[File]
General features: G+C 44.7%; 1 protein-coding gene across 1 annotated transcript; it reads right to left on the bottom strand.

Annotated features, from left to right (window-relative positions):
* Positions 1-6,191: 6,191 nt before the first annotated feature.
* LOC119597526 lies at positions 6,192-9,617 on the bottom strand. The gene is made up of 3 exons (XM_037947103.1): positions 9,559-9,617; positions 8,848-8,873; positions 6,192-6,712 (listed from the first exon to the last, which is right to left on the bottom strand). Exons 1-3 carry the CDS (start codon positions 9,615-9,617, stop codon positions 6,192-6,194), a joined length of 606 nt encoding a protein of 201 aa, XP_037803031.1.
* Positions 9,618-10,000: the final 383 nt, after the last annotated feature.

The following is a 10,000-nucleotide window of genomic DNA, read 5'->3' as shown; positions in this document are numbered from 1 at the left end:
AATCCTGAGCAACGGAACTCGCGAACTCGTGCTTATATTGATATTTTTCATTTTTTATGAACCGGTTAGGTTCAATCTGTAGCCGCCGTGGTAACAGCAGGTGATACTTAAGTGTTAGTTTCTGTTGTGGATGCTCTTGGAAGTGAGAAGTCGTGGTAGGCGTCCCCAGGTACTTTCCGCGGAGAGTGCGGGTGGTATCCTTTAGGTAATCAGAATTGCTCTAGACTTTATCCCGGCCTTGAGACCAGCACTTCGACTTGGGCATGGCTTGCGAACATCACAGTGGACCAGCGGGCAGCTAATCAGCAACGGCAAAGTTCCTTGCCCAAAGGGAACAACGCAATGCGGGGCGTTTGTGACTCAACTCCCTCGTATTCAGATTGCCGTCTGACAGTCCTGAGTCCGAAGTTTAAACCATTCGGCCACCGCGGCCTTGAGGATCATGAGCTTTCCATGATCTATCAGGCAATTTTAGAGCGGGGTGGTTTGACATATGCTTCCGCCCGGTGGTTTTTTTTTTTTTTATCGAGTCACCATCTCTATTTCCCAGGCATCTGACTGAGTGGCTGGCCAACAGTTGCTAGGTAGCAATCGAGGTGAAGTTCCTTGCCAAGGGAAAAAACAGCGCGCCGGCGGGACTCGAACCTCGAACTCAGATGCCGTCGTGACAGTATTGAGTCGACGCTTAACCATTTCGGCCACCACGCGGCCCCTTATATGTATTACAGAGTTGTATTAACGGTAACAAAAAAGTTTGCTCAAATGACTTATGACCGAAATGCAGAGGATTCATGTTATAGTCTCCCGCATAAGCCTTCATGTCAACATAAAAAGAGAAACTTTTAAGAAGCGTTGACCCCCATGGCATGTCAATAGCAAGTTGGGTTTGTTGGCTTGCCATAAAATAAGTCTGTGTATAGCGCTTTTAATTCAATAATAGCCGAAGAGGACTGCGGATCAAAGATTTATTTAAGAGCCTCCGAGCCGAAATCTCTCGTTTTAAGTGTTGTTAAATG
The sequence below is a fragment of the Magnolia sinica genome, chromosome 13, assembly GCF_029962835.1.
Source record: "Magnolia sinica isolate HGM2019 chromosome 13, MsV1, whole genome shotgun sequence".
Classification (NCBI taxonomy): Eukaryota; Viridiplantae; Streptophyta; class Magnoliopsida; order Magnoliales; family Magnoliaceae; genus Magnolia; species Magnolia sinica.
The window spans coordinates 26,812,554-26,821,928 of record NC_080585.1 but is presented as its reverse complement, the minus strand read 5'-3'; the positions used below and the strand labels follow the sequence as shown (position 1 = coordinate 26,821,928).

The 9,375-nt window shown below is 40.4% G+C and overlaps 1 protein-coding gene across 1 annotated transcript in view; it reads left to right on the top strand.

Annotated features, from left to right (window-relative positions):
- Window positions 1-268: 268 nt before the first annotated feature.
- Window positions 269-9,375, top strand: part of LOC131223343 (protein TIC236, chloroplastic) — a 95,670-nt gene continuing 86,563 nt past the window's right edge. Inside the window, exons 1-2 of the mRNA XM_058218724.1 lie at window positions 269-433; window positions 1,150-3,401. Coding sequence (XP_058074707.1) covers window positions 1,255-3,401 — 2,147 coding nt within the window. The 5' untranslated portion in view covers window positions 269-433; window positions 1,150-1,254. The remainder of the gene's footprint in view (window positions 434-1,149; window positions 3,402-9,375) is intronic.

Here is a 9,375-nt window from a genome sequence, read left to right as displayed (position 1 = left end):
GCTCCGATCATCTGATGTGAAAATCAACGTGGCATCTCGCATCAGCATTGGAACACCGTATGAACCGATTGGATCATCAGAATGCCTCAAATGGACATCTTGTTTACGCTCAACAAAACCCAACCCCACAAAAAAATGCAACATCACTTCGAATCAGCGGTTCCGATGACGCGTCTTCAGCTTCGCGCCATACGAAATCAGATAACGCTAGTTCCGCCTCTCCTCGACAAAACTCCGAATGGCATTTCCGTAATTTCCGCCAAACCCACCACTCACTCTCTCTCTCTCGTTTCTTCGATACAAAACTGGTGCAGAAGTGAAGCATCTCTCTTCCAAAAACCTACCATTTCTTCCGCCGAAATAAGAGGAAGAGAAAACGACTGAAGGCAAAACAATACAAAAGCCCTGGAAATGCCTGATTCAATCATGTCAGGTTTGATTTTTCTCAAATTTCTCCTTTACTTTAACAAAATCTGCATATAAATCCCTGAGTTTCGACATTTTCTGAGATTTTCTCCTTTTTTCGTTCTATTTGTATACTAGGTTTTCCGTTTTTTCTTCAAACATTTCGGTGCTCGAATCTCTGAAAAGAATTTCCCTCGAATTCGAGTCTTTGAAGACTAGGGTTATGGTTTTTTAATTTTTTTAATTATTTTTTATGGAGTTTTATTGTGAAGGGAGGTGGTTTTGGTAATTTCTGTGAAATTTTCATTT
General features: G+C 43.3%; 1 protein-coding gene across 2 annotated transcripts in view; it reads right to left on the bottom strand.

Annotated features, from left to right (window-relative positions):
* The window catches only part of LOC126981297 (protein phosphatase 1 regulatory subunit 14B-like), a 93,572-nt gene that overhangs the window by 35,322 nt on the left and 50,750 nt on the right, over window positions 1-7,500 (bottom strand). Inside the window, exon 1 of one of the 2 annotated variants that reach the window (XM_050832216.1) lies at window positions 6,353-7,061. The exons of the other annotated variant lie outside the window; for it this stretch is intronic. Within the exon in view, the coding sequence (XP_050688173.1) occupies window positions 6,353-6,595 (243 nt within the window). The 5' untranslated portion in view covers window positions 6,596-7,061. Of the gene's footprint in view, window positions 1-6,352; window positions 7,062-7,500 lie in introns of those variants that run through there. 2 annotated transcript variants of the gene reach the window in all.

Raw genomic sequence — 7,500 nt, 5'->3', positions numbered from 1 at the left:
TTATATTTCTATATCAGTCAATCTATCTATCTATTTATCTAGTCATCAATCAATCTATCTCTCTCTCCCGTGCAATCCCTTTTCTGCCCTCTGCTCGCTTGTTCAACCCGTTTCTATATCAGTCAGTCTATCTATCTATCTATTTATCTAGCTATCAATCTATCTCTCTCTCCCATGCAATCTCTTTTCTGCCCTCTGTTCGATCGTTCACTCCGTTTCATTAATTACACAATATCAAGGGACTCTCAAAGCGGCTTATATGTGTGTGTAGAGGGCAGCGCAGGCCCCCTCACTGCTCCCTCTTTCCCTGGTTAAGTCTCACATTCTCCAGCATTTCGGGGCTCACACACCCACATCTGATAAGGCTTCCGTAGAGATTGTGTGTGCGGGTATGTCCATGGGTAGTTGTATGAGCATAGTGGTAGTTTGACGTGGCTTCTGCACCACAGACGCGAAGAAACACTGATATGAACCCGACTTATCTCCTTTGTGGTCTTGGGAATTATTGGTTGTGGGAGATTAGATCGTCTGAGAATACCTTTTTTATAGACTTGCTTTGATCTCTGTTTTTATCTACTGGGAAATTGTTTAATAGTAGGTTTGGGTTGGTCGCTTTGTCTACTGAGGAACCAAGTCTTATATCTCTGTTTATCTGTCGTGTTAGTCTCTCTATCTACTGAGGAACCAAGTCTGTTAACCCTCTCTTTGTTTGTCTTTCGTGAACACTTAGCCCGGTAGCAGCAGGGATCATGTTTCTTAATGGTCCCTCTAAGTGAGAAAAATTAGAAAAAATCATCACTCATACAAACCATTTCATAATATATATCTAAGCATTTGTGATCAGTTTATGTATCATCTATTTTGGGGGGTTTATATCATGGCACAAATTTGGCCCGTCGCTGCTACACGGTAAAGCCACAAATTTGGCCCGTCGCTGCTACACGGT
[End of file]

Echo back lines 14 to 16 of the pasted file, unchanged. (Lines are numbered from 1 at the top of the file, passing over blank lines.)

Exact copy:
- Window positions 1-268: 268 nt before the first annotated feature.
- Window positions 269-9,375, top strand: part of LOC131223343 (protein TIC236, chloroplastic) — a 95,670-nt gene continuing 86,563 nt past the window's right edge. Inside the window, exons 1-2 of the mRNA XM_058218724.1 lie at window positions 269-433; window positions 1,150-3,401. Coding sequence (XP_058074707.1) covers window positions 1,255-3,401 — 2,147 coding nt within the window. The 5' untranslated portion in view covers window positions 269-433; window positions 1,150-1,254. The remainder of the gene's footprint in view (window positions 434-1,149; window positions 3,402-9,375) is intronic.

Here is a 9,375-nt window from a genome sequence, read left to right as displayed (position 1 = left end):